I have a few observations based on my experience grading the NextGen field test. First, in all my years of grading bar examinations, I have never been so impressed with the scope and detail of the provided grading materials and resources. Access to such extensive grading materials should ensure that grading a NextGen answer is both accurate and uniform from grader to grader. For instance, for NextGen, two graders will grade each response, and when the grades are not within a set tolerance, they will receive a third grade from a grading leader or more senior grader. Next, I found that the exam’s questions, and the answers they sought, appeared to test an examinee’s legal knowledge and skills in a very fair, thorough, and thoughtful manner. Furthermore, the factual patterns (and types of questions asked based on these factual patterns) reflected real legal problems and tasks that a newly licensed lawyer would face.

Based on this field test grading, and on my many years as a grader and a bar examiner, I am excited to see the NextGen bar exam move from this stage to implementation.

Portrait Photo of Geoffrey R. Bok Geoffrey R. Bok is a member of the Vermont Board of Bar Examiners and former chair of the Massachusetts Board of Bar Examiners. He currently chairs the Massachusetts Supreme Judicial Court’s Bar Admissions Curriculum Committee.

Ensuring Progress: The NextGen Bar Exam Improves Lawyer Skills Testing and Grader Consistency

By Carole WesenbergChange does not necessarily assure progress, but progress implacably requires change.” — Henry Steele Commager1

Over the past two decades, I have graded the bar exam in Idaho 36 times. The exam has certainly changed over this time, including via adoption of the Uniform Bar Exam (UBE) in March 2011. Idaho is now exploring whether to adopt the NextGen bar exam.

Besides grading the bar exam, I have attended NCBE conferences and workshops; worked with the Idaho State Bar regarding the grading process; and, most recently, served on Idaho’s NextGen Bar Examination Task Force. To better understand the grading-process changes that would be necessary in Idaho due to the new exam, I volunteered and was selected to grade the NextGen field test.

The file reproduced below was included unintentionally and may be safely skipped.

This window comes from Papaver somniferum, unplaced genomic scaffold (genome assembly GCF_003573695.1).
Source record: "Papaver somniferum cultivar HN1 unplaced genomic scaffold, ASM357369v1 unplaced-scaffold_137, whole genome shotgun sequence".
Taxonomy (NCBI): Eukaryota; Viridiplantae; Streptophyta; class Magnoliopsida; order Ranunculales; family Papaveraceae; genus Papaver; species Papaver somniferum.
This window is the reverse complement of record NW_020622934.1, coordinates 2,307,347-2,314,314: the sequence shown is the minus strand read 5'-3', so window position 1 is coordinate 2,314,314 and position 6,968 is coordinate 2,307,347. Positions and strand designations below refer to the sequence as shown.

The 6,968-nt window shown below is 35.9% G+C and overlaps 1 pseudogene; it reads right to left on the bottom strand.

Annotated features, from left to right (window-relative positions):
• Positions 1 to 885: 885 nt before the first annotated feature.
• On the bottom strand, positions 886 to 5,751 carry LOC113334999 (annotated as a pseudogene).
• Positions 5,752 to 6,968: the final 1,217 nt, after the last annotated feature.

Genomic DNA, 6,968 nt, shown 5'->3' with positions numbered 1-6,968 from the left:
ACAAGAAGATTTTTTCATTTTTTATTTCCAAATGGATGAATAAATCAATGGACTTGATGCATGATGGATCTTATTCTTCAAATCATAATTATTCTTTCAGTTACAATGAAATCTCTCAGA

After grading the NextGen field test, I was struck by the progress made in ensuring that the new exam provided a better assessment of the real-world skills and knowledge necessary to be a competent attorney. Examinees still need to know and understand the law. However, they no longer have to memorize, for example, the doctrinal minutiae of every complex or nuanced legal topic. Instead, for some questions examinees must identify what legal research to undertake, what facts are important, and/or what their clients need to know.

Although the grading process may not be front of mind for most stakeholders, for longtime graders like me, grading the high-stakes bar exams is an enormous responsibility. Graders need to ensure fairness to both examinees and the public. And, because of the UBE’s score portability, a benefit that continues with the NextGen exam, it’s important that one jurisdiction’s grading standards do not significantly differ from another’s.

Over my years of grading, I have thought a lot about best practices to ensure fairness and consistency. However, the challenge with the Multistate Essay Examination (MEE) and the Multistate Performance Test (MPT) is that it is impossible to entirely eliminate the subjectivity that can come with grading essay questions. NCBE provides a lot of resources through rubrics, model answers, and workshops to help calibrate exam answers. However, grading consistency remains a challenge requiring both awareness and vigilance.